Thanksgiving is one of my favorite holidays, but it can be stressful and even dangerous for dogs and cats. Thinking ahead can help your pet steer clear of holiday hazards and make the day enjoyable for everyone. These tips will help you be prepared for Hanukkah or Christmas as well!
Every pet is going to have a different reaction to having a lot of guests over. Outgoing pets may believe the guests are there for them. Timid pets may be on sensory overload.
For highly-social energetic dogs that may get overly excited (and possibly knock down kids) make sure you take him out for a good long walk or run to expend some of that pent-up energy. You might also leave them outside for a while so they can chill out.
For less social or reclusive pets, create a safe spot for them where they can get away from the noise and activity. A bedroom with a lockable door is ideal. Leave them with comfort items and water. Leaving on a radio or other white noise can muffle out the unfamiliar sounds.
If your pets haven't been exposed to children much, this could be a recipe for disaster! The kids may not know how to treat your dog or cat, and your pet may not know what to do with the "loving" smothering behaviors that kids will do with pets.
Larger, excitable dogs could inadvertently knock a child over. Avoid nips, scratches and bumps by keeping your pets away from kids if needed.
Social pets like to be in the middle of everything. Even shy pets may be coaxed into the kitchen with all of the tasty aromas beckoning them. Having pets in the food prep area is dangerous not only because they may get a dropped toxic ingredient, but it's also easy to trip over them.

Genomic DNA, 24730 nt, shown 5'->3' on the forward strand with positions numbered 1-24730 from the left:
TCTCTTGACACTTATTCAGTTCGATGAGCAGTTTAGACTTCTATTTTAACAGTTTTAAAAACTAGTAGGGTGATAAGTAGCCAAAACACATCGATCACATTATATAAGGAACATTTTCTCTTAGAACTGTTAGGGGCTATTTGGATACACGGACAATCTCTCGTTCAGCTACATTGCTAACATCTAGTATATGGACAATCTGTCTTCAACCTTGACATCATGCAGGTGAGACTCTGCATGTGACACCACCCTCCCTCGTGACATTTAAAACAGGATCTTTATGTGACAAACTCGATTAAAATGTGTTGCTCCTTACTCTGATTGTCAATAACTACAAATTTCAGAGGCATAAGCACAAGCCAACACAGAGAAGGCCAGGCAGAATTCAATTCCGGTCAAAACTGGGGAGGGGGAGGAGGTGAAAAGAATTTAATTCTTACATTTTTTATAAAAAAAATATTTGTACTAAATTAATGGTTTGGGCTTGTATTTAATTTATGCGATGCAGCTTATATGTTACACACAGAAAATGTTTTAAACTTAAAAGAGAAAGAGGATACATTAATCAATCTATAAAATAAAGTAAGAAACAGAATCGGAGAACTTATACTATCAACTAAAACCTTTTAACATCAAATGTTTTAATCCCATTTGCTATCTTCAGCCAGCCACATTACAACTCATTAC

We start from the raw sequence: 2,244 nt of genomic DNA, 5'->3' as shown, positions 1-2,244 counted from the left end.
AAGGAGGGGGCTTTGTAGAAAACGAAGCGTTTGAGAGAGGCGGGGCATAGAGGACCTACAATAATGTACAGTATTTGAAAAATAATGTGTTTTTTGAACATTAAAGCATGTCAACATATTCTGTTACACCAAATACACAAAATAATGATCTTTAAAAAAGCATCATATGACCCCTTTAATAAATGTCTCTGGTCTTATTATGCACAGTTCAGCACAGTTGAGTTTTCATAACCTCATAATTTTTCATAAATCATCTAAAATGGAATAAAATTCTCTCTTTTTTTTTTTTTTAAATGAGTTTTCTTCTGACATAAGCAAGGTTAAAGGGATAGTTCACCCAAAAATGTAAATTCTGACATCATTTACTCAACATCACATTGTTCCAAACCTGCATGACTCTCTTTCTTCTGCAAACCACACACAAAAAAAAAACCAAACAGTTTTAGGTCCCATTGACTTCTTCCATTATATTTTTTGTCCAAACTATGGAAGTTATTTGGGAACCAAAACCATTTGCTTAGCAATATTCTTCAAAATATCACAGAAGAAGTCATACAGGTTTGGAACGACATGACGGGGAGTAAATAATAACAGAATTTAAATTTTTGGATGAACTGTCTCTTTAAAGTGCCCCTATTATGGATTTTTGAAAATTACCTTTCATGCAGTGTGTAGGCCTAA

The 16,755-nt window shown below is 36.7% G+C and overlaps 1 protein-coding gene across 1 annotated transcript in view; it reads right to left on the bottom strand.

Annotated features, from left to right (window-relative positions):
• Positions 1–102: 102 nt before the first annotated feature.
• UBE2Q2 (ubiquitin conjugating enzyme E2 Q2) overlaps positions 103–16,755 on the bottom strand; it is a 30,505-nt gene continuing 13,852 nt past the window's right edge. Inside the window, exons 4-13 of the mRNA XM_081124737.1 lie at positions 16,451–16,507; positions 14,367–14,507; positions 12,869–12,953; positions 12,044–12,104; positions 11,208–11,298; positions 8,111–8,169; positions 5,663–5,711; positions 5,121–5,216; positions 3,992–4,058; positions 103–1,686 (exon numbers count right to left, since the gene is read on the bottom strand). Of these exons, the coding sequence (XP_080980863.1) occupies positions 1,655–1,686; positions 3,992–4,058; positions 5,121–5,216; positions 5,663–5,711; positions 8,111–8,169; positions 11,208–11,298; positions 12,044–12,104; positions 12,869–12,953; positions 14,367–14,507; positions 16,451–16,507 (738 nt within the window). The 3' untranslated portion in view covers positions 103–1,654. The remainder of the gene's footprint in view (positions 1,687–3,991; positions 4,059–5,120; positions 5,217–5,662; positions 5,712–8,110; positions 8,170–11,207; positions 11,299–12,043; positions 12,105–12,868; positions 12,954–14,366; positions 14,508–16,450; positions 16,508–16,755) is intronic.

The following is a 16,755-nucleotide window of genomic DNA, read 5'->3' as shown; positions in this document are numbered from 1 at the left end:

Save your pet, yourself and your turkey by keeping the animals out of the high-traffic kitchen! We have a wide variety of Gates and barriers to ensure everyone stays safe.
Since pets are increasingly being viewed as family members, many of them will accompany your friends and family to the holiday gathering. Hopefully, your guests will have checked with you first before bringing over a furry playmate!
Social dynamics between newly-introduced pets is always interesting, to say the least. Always have that safe room ready for your pet in case the introductions don't go so smoothly.
It might be wise to offer all of the pets long-lasting Chew Treats such as Antlers or Chew Toys. Not only is this seen as a thoughtful gesture, but chewing can calm anxious or hyper pets. Always check with the guest pets' owners first to be sure they are okay with your gift.
Although our first thought may be for the wellbeing of our pets during holiday gatherings, it's also important to consider that your guests may be affected by your pets too. Some people are allergic to dogs, cats or both.
Offer to keep your pet in a separate room. It might be a good idea to keep some allergy medications on hand just in case!
Letting guests in and out of your home also creates an opportunity for pets to escape. For this reason, it is a great idea to keep pets locked away when your family and friends are arriving or leaving. Saying our goodbyes can definitely leave the door open longer since food leftovers are often being sent home with the guests.
Make sure your pets have current Identification on them, especially during the chaos of the holidays, just in case.
Having our pets attend and participate in our holiday celebrations can be a little tricky, but anticipating the issues and hazards they may be exposed to can shave off a lot of complications.
Our pets add a rich dimension to our events - fun photo ops, humor and joy! I wouldn't find the holidays nearly as fun without my fur babies, and they enjoy being able to be part of the family too.